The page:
The Congressional Budget Office said what's called the Better Care Reconciliation Act of 2017 would result in 49 million people uninsured, or 22 million more than what's now projected under the Affordable Care Act, the law commonly called Obamacare, by the year 2026.
According to the CBO report released on Monday afternoon, the Senate proposal would result in 22 million Americans losing their health insurance coverage by 2026. The state estimates Alaska would lose $2.8 billion in Medicaid spending over six years if the House bill went into effect.
In its report, the CBO said 22 million fewer people would have health care coverage by 2026 under the bill. By the budget office's measure, the Senate bill would leave 49 million individuals without insurance by 2026. Employer-based coverage is considered the backbone of the current system, and it's a frequent subject for Republican rhetoric that dictates if people want insurance, they should get a job. It's also encountered resistance from Republicans, mostly from the right, including Sen.
Lee and other conservatives have favored a fuller repeal of Obama's statute than the Senate bill would enact. The bill was released last Thursday and GOP leaders are pushing for a final vote this week.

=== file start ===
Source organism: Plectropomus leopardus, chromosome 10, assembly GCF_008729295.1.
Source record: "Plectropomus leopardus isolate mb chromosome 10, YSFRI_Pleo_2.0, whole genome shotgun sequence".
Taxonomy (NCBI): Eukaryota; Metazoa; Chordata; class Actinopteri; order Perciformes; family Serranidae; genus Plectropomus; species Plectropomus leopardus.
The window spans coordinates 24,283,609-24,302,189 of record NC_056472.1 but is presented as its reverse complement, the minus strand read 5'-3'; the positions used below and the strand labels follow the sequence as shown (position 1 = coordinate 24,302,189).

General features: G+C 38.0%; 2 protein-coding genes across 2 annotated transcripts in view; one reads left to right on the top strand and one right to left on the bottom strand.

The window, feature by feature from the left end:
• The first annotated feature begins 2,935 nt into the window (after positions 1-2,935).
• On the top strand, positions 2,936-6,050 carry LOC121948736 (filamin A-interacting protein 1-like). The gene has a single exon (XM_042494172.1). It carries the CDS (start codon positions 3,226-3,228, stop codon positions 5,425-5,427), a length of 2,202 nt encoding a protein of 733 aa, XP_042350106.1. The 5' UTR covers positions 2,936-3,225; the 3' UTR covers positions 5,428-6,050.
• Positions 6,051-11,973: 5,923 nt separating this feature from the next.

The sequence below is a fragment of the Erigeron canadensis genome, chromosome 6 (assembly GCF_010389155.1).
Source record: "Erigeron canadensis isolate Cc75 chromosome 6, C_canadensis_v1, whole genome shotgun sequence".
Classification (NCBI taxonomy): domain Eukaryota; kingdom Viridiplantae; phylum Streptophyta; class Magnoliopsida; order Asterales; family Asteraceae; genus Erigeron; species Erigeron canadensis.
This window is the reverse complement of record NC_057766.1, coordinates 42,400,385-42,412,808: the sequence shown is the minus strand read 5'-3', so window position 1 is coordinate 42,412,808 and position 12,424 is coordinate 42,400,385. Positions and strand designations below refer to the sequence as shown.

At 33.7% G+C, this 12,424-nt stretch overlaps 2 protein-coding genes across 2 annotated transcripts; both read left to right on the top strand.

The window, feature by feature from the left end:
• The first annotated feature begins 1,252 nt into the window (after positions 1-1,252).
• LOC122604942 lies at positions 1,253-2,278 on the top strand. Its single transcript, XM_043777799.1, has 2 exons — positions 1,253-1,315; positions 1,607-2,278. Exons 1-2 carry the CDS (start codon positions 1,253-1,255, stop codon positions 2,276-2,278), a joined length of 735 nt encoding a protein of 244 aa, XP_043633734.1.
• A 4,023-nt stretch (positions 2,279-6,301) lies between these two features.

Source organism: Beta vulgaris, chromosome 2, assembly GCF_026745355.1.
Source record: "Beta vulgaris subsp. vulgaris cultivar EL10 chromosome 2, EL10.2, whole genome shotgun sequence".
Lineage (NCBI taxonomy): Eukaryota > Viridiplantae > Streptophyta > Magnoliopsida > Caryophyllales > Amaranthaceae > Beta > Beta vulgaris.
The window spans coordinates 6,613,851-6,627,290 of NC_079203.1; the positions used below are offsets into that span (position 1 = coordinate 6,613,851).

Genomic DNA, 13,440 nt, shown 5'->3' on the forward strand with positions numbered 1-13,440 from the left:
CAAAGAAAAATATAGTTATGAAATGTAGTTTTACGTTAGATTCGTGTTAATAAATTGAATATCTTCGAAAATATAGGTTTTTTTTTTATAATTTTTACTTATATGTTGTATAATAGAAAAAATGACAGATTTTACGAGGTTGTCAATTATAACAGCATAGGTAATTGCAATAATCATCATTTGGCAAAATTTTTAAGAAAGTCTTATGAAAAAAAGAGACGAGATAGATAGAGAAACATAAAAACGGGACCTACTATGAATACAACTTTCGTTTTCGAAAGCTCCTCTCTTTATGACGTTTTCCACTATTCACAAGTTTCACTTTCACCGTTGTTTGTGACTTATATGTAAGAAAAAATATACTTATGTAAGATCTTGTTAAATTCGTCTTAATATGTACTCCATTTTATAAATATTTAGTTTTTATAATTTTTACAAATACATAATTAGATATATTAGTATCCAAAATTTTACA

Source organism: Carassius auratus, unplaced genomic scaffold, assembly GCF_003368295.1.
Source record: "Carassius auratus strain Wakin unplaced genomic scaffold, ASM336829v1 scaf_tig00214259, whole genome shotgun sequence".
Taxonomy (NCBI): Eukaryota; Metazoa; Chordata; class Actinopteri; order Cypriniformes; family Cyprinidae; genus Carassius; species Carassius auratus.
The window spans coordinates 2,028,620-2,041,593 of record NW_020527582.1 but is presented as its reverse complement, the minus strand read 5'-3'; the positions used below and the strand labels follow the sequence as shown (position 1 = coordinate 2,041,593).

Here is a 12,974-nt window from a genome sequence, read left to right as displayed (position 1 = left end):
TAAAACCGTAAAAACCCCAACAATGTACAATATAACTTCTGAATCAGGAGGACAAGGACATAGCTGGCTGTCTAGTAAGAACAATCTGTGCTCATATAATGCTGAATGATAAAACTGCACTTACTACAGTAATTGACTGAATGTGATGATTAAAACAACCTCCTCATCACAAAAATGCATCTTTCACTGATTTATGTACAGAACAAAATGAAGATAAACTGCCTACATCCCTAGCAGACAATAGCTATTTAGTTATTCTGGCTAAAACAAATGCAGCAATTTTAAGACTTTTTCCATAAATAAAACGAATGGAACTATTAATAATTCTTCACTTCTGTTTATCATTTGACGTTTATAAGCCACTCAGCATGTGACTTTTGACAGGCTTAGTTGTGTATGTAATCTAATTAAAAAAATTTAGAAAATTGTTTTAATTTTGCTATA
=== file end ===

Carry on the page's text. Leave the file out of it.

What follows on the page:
Later in the day, Politico reported that Trump asked all Republican Senators to meet with him at the White House at 4:00pm local time to discuss the Senate healthcare bill that will repeal and replace the Affordable Care Act. The uninsured rate is projected to almost double over a decade, from 10 to 18 percent, according to the CBO.
Mr Trump has called the House bill "mean" and prodded senators to produce a package with more "heart". The CBO writes that under the Senate plan, premium and deductibles would become so expensive that "few low-income people would purchase any plan".
The CBO numbers are critical because GOP lawmakers are trying to pass healthcare reform under rules for budget reconciliation, which requires only a simple majority in the Senate and are not susceptible to filibusters in the Senate. Susan Collins of ME, a key swing vote, said Thursday that coverage losses of the size estimated by the CBO score were not acceptable.
However, the Senate bill would maintain much of Obamacare's subsidy structure to help people pay for individual coverage, but make it less generous, particularly for older enrollees.